Leasing Dilema Question?

We have been approached regarding a small mineral interest (less that 1/4 net acre) in the Marcellus play. Landman has been patient and professional, and still willing to work out the tough part of negotiating a lease, and desires to proceed.

Being that the bonus money would barely pay an attorney to review, much less get involved in complicated negotiations (which the O&G Company would probably not entertain for such a small parcel) would it be advisable to "just not lease" or "go it alone" and not have attorney negotiate terms of the lease. I've been informed "if you don't lease, you'll never get paid" by the landman.

I'm a little worried about the complex legal descriptions locating the interest, and performance clauses, that would require us to document ownership, etc.

Thanks for any input from mineral owners who found themselves as owners of small mineral interests.

I am in similar situation. Will be following advice given to you!

generally, if you are not leased, you get no bonus money and you get to wait for any well to "pay out" to the operator. when that happens, then you get your money at your full interest level, less any direct expenses to obtain and market the products. if you google the oil and gas lease, you can probably find a lease that is more favorable to the lessor, and contains clauses that protect you. My interests are all in West Texas, and wouldn't necessarily deal with Marcellus. Perhaps one of the land men on here can help you.

Is this West Virginia?

Yes, this is in West Virginia.

I've read elsewhere, that O&G companies frown upon the "un-leased" mineral owner, and even those with good "no-cost/post production" provisions in their lease can have their royalties greatly reduced by the creative accounting practices of the gas companies. Is it realistic that I would reach any "pay out" on an interest this small?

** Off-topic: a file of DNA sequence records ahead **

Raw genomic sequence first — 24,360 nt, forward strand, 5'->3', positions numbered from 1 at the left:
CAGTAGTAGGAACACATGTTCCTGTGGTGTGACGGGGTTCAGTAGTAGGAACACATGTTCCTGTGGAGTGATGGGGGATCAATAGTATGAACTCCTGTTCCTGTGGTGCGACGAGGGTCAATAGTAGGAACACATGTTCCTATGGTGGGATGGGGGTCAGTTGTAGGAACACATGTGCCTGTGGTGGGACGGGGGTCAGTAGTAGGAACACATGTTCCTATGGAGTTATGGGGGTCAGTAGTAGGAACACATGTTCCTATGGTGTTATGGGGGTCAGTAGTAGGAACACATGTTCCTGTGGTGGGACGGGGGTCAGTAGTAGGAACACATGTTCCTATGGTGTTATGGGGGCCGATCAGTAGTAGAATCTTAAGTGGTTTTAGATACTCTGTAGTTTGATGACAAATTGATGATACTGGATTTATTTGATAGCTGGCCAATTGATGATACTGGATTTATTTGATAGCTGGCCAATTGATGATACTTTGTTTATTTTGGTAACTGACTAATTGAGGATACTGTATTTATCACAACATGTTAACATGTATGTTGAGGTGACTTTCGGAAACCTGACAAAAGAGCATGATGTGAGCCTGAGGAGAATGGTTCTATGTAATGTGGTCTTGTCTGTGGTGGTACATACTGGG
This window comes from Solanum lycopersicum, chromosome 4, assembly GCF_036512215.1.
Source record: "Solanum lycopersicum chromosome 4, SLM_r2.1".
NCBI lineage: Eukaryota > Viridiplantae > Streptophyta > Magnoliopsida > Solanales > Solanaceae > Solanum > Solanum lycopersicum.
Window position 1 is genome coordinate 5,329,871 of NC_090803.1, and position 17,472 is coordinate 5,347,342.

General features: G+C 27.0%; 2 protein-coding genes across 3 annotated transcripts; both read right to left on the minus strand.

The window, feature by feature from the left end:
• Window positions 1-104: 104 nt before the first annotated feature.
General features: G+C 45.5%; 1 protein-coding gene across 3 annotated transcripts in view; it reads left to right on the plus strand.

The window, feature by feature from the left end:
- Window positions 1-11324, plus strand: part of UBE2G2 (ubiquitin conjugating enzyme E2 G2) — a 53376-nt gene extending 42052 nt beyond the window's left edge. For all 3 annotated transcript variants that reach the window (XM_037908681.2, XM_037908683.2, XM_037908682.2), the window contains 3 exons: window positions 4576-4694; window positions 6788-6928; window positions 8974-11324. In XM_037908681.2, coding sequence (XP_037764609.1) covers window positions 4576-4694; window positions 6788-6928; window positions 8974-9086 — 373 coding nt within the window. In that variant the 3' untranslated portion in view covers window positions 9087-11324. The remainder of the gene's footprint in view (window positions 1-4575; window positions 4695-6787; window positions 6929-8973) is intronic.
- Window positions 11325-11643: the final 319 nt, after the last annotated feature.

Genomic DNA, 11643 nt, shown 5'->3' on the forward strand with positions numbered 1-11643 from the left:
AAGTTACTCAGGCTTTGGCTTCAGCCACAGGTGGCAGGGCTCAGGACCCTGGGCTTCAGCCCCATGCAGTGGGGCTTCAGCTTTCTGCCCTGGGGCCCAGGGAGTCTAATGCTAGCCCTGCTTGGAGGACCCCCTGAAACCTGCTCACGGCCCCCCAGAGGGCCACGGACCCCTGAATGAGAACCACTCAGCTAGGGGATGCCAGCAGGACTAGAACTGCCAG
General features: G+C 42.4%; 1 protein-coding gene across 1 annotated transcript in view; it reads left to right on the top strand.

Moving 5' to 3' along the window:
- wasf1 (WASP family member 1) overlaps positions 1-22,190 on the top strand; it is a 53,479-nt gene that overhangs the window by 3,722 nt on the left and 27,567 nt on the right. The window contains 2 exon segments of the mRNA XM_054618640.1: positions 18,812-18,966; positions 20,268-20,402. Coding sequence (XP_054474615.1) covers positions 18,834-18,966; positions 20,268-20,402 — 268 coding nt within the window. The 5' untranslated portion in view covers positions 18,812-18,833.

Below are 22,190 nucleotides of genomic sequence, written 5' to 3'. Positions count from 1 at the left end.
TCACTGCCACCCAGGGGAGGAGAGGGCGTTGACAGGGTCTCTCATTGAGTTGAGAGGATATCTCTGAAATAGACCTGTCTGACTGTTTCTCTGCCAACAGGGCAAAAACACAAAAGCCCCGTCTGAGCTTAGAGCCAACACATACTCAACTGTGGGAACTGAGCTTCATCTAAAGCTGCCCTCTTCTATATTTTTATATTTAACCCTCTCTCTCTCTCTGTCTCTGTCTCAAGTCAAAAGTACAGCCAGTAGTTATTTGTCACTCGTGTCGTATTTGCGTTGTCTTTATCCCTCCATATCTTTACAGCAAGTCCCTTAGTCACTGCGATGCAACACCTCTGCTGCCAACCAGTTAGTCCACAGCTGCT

Thanks for the responses.

Dear Mr. Childress,

Overt solicitation is against the Forum rules. I am not the forum police, but they do monitor activities.

Are you offering your services to Mr. Childress (and I guess others on other threads) for free?

If you are, that would be a very kind thing and it would be good to know.


Hi, Liz,

I think that he answered your question when he said that he "can help you negotiate a lease for a fraction of the cost an attorney would charge.".

Buddy Cotten

Mr. Cotton has been one of the most generous, helping experts on this forum, and he gives his advice here for free. I assume he has a business as well, but he does not solicit for that business on here.

The question is not whether you have expertise - you may or may not. The question is whether you are soliciting business on here. And that is certainly what you appear to be doing.


You are asking the wrong question. The question you should be asking is whether he solicits business on here. And he does not. You are.


Now see, that was advice and was OK. You offered it for free. And you are not wrong. But when you ask someone to give you a call for services that you are going to charge for, then you are soliciting business. Not OK on this forum.